Receiving a tax bill letter from the Internal Revenue Service (IRS) can make you feel overwhelmed. Things start getting complicated when these letters start piling up. More letters mean the higher the arrearage you are under. Therefore, under such pressure, you are prone to make rash decisions and this is what will throw you under the bus.
The first thing to do upon receiving an IRS letter is to stay calm and read it thoroughly. Contact a tax relief services professional and seek their help for further proceedings. The biggest mistake is to think that if you do not reply, they will stop sending the letters. In reality, the penalties will increase when you do not respond to the tax liability notices timely and appropriately.
To save you from panicking and making any wrong decisions, we have compiled a list of common mistakes to avoid upon receiving an IRS audit letter. Follow these and see how calmly you will respond to the next tax liability letter you receive.
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7 Tax Liability Relief Mistakes To Avoid
Responding wrongly to the tax arrearageletter from the Internal Revenue Service is one of the wrong moves that you can make. Moreover, if you do not respond at all, then it is like accentuating the problem for yourself. So, let’s get an insight into the mistakes to avoid upon receiving an IRS tax liability letter.
1. Waiting for The Problem To Go Away
Once you are owe money to the IRS, you cannot get rid of it unless you pay the amount. If you think that avoiding the letters will make the problem go away, then you are thinking wrong. Even if they do not send a follow-up letter, it does not mean that they will not inquire.
The IRS has to contact thousands of Americans and so following up with you might take a while. However, they will eventually contact you. It is also important to note that the longer the time passes, the higher the penalties will be. Hence, it is sensible to respond to the IRS letter in due time and pay the tax amount you owe them.
2. Not Weighing All Installment Options
If you are under huge tax arrearage, installments seem a feasible option. The installment agreement is an agreement signed between the IRS and the delinquent taxpayer to pay the taxes in installments. This way you can pay the amount in parts without getting bankrupt. However, here you can make the mistake of settling for an expensive installment option.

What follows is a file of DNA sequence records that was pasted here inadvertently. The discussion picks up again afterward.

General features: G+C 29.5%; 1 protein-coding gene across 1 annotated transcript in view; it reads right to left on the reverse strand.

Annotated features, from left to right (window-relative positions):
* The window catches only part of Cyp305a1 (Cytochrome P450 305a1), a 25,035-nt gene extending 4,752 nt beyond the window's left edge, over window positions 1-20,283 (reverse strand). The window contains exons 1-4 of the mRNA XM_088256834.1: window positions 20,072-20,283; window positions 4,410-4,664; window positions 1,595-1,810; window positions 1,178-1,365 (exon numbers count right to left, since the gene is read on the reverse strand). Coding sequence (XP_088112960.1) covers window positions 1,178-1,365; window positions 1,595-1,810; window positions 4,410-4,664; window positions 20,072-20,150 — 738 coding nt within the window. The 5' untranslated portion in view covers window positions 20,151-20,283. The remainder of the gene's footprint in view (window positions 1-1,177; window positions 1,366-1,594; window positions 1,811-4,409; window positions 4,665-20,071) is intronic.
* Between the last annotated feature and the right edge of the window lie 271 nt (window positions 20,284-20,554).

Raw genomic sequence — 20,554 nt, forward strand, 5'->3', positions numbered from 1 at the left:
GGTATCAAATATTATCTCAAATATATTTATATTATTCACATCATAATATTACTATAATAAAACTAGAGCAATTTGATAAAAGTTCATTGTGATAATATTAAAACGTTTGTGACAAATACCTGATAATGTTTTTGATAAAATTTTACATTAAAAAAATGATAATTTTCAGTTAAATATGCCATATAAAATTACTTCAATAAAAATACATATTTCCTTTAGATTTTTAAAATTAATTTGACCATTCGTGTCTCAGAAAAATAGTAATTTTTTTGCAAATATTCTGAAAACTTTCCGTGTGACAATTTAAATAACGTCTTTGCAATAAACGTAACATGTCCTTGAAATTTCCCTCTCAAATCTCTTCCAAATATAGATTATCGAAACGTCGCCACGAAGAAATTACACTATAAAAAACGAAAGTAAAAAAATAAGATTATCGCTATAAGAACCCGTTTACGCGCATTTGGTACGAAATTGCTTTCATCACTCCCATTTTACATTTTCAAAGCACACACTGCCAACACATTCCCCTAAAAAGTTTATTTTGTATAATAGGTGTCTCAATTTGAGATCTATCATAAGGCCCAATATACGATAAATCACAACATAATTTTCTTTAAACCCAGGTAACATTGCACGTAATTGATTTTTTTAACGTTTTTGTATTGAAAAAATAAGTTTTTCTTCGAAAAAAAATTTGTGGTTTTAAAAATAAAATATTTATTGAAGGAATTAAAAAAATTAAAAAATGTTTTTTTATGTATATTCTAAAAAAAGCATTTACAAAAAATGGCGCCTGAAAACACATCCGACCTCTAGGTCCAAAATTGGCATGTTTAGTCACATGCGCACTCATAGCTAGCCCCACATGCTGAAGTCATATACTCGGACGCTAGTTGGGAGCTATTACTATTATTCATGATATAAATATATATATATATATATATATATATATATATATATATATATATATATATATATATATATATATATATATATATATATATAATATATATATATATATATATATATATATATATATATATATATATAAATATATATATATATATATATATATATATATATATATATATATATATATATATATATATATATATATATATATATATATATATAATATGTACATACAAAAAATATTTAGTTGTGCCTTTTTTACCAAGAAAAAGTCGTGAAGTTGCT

The best way is to contact a tax professional and seek their advice on the matter. They will guide you regarding all the available options and help you choose the one that fits your situation. Therefore, when you are given an installment option by the IRS, do not agree to it immediately unless you have gone through all your options. This is because the installment involves the interest rates too and can be pretty expensive.
3. Believe The Scammers
When you are in arrearage to the IRS, and thinking of seeking professional help, there will be many companies who will try to scam you during such times too. These will contact you via social media or texts or even emails and make unrealistic promises.
They may tell you that they will waive off all your taxes, or that they can settle your arrearage with the IRS in just a matter of minutes. Do not fall for any of these. Such companies will only scam you and don’t provide realistic solutions. The IRS has its own way and timeline for tax relief and there is no shortcut to it. Therefore, do not fall for any such companies, and make sure you follow the right protocol for tax payment.
4. Doing Everything Yourself
You are not a tax professional and there is a high chance that you will be unable to understand the jargon of a tax liability letter from the Internal Revenue Service. Therefore, the best way is to contact a tax professional.
They will not only explain everything to you in layman’s terms but also tell you the options you have. It is good to hire a tax professional instead of making the wrong decisions and then paying a very high tax liability amount. The process is quite long and involves a lot of paperwork. Even a small mistake can put you in hot water. Therefore, the best decision you can make is to hire a tax professional and make all the proceedings smooth.
5. Not Filing On Time
Not filing your tax returns on time lowers your credibility in the eyes of the IRS. Even if you do not have enough amount to pay your taxes, you should at least file them on time. This way you might get an extension from the IRS but at least they will know that you intended to pay your taxes in time.
6. Hiding Information
The worst thing you can do is to hide documentation and other information from the IRS. This will not only lower your credibility but also make them suspicious of you in the long run. It is not like the IRS cannot get hold of all your data. They can do so with just a click and therefore the contradictory information will put them in suspicion to run a thorough check on you. This might uncover many loopholes leaving you in a far worse situation.
7. Not Responding Timely
When the IRS sends you a letter, you should respond to it on an immediate basis. The response should be well weighed and as per instructions but it should not take long. This is because if you do not respond on time, penalties will increase. Therefore, if the letter requires an answer, it is good to respond in due time.
The letters from the IRS are not always scary. Even if you have a tax liability that can be settled easily too. Make sure you seek professional help and respond appropriately. Going with the process and working calmly will bring you out of such arrearage issues easily.